Flowering profusely on my green-roof at Easter this year
The Pasqueflower — Latin name Pulsatilla vulgaris — is a rare wild flower of the UK being found now on just a few chalk and limestone grasslands. Known as the ‘anemone of Passiontide’, it flowers briefly but dramatically, in April, often at Easter or ‘paschal’, the feast of passover. In my garden this year it arrived on cue, at was at its best over the sunny Easter bank holiday, producing a glorious display and allowing me to capture some wonderfully detailed photos of it looking its best.
The flowers are large, blousy and ridiculously delicate. Each bud opens from a necklace of fine-fingered, downy foliage, before extending its stem upwards, like a swan lifting its neck. Perhaps this is behind one of its folk-names: gosling.
As it lifts its head, the flower passes through an entire lifetime in a fleeting few days with each bud expanding to the full-flowered two inch egg-cup, filled with golden stamens, before wilting, shrinking and transforming into a papery brown wrapper from which the seed head begins to emerge. You can see it in all of these stages in the photo above.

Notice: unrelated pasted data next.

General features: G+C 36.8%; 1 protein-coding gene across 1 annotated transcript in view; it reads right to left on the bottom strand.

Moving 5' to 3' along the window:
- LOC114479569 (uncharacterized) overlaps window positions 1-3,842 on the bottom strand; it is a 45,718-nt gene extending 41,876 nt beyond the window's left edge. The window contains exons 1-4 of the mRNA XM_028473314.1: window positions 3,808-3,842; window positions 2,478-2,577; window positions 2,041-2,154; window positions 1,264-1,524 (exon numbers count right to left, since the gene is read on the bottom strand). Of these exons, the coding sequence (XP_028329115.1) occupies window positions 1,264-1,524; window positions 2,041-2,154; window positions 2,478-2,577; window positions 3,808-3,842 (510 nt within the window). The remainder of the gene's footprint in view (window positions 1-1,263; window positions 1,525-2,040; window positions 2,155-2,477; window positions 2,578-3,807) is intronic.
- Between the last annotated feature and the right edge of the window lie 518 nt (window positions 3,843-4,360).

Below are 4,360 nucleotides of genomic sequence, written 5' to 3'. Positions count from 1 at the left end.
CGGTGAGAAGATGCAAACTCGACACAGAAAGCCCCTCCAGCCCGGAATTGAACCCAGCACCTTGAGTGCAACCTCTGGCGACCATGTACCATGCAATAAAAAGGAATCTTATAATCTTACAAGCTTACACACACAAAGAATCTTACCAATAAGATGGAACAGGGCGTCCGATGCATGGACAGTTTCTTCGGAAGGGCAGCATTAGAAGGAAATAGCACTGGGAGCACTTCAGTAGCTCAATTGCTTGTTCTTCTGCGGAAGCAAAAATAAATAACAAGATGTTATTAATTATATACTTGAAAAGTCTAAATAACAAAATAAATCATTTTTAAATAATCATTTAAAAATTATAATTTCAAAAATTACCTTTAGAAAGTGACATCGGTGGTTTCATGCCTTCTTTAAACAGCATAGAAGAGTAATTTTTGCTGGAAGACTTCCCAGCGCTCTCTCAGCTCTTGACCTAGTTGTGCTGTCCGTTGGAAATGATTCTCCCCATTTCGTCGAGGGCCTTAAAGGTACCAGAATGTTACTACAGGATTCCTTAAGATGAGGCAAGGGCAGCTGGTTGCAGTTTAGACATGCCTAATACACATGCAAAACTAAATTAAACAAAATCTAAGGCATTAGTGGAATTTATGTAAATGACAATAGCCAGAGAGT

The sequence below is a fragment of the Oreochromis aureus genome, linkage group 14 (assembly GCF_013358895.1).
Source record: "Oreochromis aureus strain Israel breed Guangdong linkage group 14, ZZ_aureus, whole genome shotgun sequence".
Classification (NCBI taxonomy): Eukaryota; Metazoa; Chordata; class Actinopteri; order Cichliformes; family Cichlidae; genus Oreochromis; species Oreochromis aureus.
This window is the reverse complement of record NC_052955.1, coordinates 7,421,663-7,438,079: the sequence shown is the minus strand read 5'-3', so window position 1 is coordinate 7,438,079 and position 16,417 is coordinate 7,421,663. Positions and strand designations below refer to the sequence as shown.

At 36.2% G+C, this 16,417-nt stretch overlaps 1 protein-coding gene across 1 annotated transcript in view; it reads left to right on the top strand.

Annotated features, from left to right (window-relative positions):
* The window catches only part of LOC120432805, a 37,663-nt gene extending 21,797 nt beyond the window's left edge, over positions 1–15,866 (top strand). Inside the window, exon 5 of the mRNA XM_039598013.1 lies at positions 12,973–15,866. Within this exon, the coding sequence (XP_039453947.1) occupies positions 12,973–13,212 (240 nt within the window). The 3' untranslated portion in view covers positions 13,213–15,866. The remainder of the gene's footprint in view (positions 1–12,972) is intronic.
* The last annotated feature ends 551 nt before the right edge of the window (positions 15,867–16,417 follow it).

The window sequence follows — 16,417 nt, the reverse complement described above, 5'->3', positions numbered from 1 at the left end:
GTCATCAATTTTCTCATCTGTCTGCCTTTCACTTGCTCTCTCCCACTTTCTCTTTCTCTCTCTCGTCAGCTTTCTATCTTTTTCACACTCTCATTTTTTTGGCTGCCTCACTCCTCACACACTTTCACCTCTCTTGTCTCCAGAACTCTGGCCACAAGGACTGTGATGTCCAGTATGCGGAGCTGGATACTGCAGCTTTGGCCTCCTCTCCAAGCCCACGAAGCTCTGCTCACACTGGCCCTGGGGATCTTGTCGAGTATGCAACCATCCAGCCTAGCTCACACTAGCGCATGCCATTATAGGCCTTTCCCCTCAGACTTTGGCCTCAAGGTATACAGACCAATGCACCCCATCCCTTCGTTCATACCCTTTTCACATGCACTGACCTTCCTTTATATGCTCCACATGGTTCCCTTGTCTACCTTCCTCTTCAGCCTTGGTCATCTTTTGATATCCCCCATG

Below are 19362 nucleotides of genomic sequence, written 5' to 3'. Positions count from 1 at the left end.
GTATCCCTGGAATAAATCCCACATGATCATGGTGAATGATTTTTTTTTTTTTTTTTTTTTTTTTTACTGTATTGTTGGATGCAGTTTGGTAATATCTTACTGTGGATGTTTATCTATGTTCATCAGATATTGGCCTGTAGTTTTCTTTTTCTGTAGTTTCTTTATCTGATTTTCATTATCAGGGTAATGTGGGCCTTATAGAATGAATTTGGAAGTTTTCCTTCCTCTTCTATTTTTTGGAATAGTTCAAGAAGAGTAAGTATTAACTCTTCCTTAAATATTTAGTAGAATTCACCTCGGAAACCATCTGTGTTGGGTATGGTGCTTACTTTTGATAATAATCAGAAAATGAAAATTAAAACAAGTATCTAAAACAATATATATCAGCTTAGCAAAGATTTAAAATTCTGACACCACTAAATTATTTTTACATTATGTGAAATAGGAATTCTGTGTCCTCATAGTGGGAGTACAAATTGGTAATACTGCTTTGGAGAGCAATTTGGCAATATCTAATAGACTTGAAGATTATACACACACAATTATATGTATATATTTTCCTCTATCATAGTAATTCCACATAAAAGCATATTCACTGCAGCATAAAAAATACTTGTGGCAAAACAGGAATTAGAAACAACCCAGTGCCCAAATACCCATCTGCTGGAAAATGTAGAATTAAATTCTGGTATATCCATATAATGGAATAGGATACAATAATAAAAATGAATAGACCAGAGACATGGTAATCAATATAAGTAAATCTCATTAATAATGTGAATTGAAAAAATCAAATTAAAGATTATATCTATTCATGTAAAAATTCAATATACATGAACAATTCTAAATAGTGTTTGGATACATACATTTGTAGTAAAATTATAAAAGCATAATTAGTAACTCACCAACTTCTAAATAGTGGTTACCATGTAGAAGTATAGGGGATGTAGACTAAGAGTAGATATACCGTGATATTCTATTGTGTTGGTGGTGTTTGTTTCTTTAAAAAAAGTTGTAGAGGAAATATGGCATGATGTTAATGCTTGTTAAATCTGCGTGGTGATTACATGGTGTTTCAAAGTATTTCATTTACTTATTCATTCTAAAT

The dynamism of this plant is remarkable. As well as progressing from bud to seedhead, these wind-flowers (as they are also known), change with the weather, closing when the skies are grey, and hanging forlornly when rain weighs them down. Sun worshipers, they seem to positively beam towards the heavens. In my garden they thrive on the sun-baked green roof where the thin soil (3 in, 8cm) is much like the shallow turf found in their downland habitat.
As well as the wild purple colouration, garden varieties of pasqueflower come in white and crimson. Listed as growing to 25cm mine reach 35cm cm and have formed robust clumps up to 60cm across. Despite their brief flowering period I consider them five-star performers in the alpine garden. So happy are mine that they have sometimes put on a second show in August.
Pasqueflower Photo Gallery
There is a pleasing amount of detail in these photos, so I recommend viewing them at full screen on a desktop or Retina display.